Subject: Wb ob leeg nyob twj ywm
Nyob zoo 'os!
We are experiencing an object lesson in opposition. No, no, we and our investigators are fine---I speak of the weather. It keeps bouncing between paralyzingly cold, to ears-uncovered warm. If it stayed warm all the time, I think we would not appreciate it. It's nice having some gulps of thawed air every once and again. It's also nice to get a lot of the snow off the roads and sidewalks. Of course, you have to deal with the rebound when it gets cold again and all the puddles freeze.
This transfer, me and Elder Cutshall are staying together in Minneapolis, but the two Hmong districts are merging together again, and Frogtown and Eastside are merging again. There is a threesome in St. Paul. 'Tis Elder Hadlock, Elder Nielson, and Elder Vaaj (Elder George Vang, the one who isn't Elder Richard Vang). Elder Erickson is in Brooklyn Park with Elder Hill. Elder Erickson has covered that area his entire mission, save three transfers. Now he's back. Elder Richard Vang is still in Eau Claire, and there is now a full Hmong team in La Crosse. It is Elder Lo and Elder Fawson.
Now that the district is unified again, we have access to the whole state! Bwahaha! Last transfer we wanted to go to a restaurant in South Minneapolis, but it was just inside Eastside St. Paul's area, which means it was outside of our district, and outside our zone, so we had to call the assistants for permission to hop our border a half mile. Now we could go to Frogtown on P-day if we really wanted. In fact, if there weren't mile restrictions for P-day activities, we could probably go to Duluth.
We continue to see many little miracles sprinkled about our days. The other day we went with a member to go see a potential investigator whom we had met earlier in the week. We knew what her car looked like, and what street she lived on, but couldn't remember which house it was, and had forgotten to write it down. We drove slowly down the street, hoping that one of the houses would look familiar, or that we would see her car. We went up and down, but her car was not there. As we passed a certain block, all of us seemed to be looking at the same house. It didn't look familiar at all, but the member kind of slowed down, and for some reason the house seemed to speak out a little. In some way it seemed to be more inviting or promising. We kept going for about a block, and came to a dead end. One of us mentioned that there was a house back there that seemed promising, and we could give that a shot. We went back and, of course, it was that house. Her car was not there, but we all felt good about that house, so we knocked, and sure enough, her mother was there and she said her daughter was still at work. We found the house! We had met this girl on the street and only gotten her number. She didn't even point to which house was her's. What's more, this member wasn't there when we met her, and yet he noticed that house and slowed down without us saying a word. Huzzah for the Holy Ghost, our internal Liahona!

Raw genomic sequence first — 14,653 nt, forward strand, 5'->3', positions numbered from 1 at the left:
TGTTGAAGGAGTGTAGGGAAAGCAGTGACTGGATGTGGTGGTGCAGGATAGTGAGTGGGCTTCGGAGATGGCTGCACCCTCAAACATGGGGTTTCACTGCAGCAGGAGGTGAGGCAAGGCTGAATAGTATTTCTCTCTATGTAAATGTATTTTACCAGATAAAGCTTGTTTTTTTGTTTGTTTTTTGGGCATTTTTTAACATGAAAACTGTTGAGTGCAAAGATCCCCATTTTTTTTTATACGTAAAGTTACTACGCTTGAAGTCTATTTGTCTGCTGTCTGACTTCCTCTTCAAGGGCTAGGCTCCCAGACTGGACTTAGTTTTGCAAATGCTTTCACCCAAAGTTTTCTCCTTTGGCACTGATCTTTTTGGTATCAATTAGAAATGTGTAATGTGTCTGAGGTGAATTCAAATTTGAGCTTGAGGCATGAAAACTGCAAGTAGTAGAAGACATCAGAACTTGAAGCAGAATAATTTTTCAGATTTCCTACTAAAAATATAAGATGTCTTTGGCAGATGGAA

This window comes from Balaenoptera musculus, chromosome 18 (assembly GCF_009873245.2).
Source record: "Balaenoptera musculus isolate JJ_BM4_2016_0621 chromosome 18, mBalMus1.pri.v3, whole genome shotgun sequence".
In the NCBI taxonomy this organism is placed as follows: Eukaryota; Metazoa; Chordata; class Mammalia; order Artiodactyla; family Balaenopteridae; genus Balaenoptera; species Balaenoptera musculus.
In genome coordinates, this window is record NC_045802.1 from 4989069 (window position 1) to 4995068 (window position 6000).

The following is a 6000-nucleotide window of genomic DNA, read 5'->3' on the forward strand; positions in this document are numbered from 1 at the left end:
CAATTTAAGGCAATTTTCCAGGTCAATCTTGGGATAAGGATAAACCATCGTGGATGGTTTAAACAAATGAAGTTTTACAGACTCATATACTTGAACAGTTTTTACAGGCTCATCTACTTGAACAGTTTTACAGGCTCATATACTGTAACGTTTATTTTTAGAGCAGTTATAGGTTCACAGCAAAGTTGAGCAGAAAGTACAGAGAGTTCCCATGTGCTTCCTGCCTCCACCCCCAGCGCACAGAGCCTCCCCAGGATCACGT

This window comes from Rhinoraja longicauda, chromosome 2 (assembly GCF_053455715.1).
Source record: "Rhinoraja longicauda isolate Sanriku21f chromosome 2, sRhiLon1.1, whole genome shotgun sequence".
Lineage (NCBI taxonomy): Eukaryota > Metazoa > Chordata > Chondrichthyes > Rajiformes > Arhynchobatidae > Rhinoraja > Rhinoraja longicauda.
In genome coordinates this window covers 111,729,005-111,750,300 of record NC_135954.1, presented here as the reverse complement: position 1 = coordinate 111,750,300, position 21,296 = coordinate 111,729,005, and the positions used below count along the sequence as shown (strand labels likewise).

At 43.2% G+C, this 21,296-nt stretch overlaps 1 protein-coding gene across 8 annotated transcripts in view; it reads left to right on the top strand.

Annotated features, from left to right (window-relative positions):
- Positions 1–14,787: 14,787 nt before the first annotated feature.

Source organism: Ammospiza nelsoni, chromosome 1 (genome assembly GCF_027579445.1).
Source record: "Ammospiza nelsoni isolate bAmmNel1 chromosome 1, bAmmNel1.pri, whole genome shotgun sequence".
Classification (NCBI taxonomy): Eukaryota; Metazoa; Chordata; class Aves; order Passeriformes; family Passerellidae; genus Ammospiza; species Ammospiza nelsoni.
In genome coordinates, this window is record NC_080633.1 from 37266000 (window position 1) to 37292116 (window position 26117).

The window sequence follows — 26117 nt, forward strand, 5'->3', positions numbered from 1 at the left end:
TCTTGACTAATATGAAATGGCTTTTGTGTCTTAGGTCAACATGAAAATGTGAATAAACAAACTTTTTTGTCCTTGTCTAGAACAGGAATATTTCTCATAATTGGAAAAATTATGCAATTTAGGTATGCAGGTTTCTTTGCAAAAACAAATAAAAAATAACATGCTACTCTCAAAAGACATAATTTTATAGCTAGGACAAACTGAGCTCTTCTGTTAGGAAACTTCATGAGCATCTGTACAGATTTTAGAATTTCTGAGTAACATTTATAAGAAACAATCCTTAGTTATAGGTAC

Misty and Cindy are getting ready for their big day on the 14th. We will finish up teaching the rest of the commandments on Monday, review the interview questions, and get them interviewed by the Zone Leaders on Wednesday. Hopefully Chor and Mee will feel the spirit at the baptism, and make the decision to be baptized soon rather than "eventually". We think the reason Chor wants to wait might be because he is having trouble with one or more of the commandments, probably the Word of Wisdom.
I was able to buy a nifty pocket dictionary recently. The Heinbach dictionary has been such a lifesaver, and so helpful, that missionaries call it "Tus phooj ywg xim liab", or "The Red Friend". The pocket dictionary I just bought was written by a Hmong man, and it goes English to Hmong as well, while the other dictionary only goes Hmong to English. Heinbach does a better job at explaining how to use the words, but there are some words, or alternate meanings of words, that one dictionary has that the other is missing. It is helpful using them together. This smaller dictionary also has a red cover, so we call it "The Little Red Friend".
That's all for now. Thanks, and talk to you later!
-Elder Moua Ying